So when I write, I look at these things and I have a pretty good sense of who I am and what I’m doing and why I’m doing it.

How many hours a day would you say you work from your desk?

It depends. If I’m deadline it could be 15 or 16 or 18 hours: I generally write my first drafts in a day and sit there till they’re finished. If I’m in a “fallow” period when I’m doing reading and research, not so much. Just outside the frame of the picture is a daybed where I like to lie and read. It’s the bed my dad built for me when I was a small boy, which I wrote about in An Odyssey.

I’m a little curious about the two pens in front of the monitor. I’m assuming the red one is for editing, grading, etc. What’s the other? It’s nice looking. 

Thanks! Yes, the vase on the right holds red pens for correcting galleys and manuscripts. The vase on the left holds a Mont Blanc pen that our great family friend Alice Forman, who went to Hunter College in the 1940s with my mom, gave me when I got my first deal contract in 1994. “You’ll need something nice to sign the contract!” Aunt Alice told me. I’m not a big pen person—I’m a lefty, and so nice fountain pens are wasted on me—but I love that pen and I do indeed use it to sign all my contracts. Usually there are a lot of cheap Uniball “fine” black rollerball pens in there, too, but they probably were in the wash the day I took the picture.

Do you need silence when you work? 

Yes. I don’t understand how anyone can write while listening to music. It’s just beyond me. I don’t need silence, but I need quiet.

Note from Robert Silvers to Daniel Mendelsohn (Courtesy of Daniel Mendelsohn)

What does the letter from Bob Silvers [New York Review of Books co-founder] say? 

“Dear Danny, Do come by before you leave. Bob.” I can’t myself remember the occasion — until this year, when I assumed my new position at the NYRB, if I was in the offices it was to see Bob, so I suppose in this instance I was down there visiting my editor or the publicist on the books end of things, maybe before one of my collections came out; and Bob must have passed that note along while I was in my meeting. I found it last year folded into a book. That “do” is so Bob; I really loved him. He and his partner Grace Dudley were the only people ever to call me “Danny.” Whenever some stranger refers to me as “Danny,” I know it was someone who was a friend of theirs.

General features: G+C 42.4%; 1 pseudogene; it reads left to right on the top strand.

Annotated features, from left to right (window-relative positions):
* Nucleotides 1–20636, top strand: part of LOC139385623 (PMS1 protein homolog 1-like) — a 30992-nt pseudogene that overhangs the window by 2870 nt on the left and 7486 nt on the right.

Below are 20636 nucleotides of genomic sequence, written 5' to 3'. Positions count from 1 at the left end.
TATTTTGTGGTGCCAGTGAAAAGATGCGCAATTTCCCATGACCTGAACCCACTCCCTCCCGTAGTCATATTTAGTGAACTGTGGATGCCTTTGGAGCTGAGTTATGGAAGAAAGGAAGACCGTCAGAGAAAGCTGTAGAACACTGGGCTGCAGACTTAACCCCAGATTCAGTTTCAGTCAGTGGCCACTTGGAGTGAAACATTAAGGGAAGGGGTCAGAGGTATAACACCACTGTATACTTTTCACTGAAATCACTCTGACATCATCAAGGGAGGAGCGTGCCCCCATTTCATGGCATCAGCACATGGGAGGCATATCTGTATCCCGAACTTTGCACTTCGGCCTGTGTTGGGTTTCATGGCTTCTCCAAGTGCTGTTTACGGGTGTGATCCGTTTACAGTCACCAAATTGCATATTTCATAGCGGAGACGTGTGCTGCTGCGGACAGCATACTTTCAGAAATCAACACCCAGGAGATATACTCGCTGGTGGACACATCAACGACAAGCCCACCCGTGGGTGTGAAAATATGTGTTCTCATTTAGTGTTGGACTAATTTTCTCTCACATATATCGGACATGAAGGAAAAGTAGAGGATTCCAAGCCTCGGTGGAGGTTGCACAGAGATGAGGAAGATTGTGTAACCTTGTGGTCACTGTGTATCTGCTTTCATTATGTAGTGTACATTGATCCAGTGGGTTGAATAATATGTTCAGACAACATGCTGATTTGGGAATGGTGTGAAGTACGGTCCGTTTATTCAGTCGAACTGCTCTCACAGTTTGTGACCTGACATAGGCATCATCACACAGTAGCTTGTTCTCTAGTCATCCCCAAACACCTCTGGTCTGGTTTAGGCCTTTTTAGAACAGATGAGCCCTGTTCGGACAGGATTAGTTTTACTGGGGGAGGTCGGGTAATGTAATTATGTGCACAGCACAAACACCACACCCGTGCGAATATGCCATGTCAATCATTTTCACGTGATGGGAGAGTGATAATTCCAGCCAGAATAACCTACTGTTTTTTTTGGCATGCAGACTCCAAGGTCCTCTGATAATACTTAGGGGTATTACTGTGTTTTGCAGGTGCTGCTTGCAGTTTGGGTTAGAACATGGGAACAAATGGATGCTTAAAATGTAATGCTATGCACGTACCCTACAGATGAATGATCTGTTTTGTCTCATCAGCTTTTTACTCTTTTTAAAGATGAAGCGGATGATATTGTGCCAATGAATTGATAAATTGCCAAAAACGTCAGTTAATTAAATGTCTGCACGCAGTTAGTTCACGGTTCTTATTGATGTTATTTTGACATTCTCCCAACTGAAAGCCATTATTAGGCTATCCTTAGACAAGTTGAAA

Where did you get the desk from? 

Like 60 percent of things I own, it came from the great old flea market on Sixth and 25th, which flourished until about ten years ago. There were four empty lots at that intersection — now all hideously conventional hi-rise apartment buildings — and every Saturday and Sunday they would be filled with vendors — everything from kitschy souvenirs from the 1939 World’s Fair to Fabergé guilloche frames. I used to live nearby, at Twenty-fifth between Seventh and Eighth Avenues, and would meet my younger brother Eric there at 7.30 on weekend mornings and we’d be there for hours. Anyway, one day I was walking along Sixth and I spotted this fabulous 1940s French dining table and practically jumped over the fence and got first dibs on it. It cost $400. You can’t even get a crappy end table at Pottery Barn for that.

Given your writings on the classics, I was half expecting to find a bust of some famous Greek person who lived over 2000 years ago. Would you ever put a bust on your desk, and if so, what would it be?

Busts on desks are good if you’re, like, Napoleon, but I worry about anyone else. Anyway, apart from the pretentiousness, where would you put it? In the computer era, I think busts should be relegated to somewhere else. And in fact I have a bust of the emperor Augustus downstairs (also from the flea market), along with a cast of one of the Parthenon Marbles — maybe for you next feature on writers’ living rooms?!